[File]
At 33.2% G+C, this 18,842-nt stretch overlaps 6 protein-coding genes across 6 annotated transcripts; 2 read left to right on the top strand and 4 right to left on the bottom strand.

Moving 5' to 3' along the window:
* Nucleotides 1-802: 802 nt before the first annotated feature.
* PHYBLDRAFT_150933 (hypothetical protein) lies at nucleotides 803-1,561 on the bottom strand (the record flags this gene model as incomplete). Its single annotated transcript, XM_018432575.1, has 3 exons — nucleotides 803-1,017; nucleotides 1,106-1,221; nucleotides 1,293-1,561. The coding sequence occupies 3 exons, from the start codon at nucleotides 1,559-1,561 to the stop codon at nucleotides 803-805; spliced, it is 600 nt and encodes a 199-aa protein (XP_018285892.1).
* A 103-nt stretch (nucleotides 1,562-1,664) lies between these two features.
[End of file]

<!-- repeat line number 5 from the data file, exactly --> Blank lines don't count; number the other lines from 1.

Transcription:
* A 103-nt stretch (nucleotides 1,562-1,664) lies between these two features.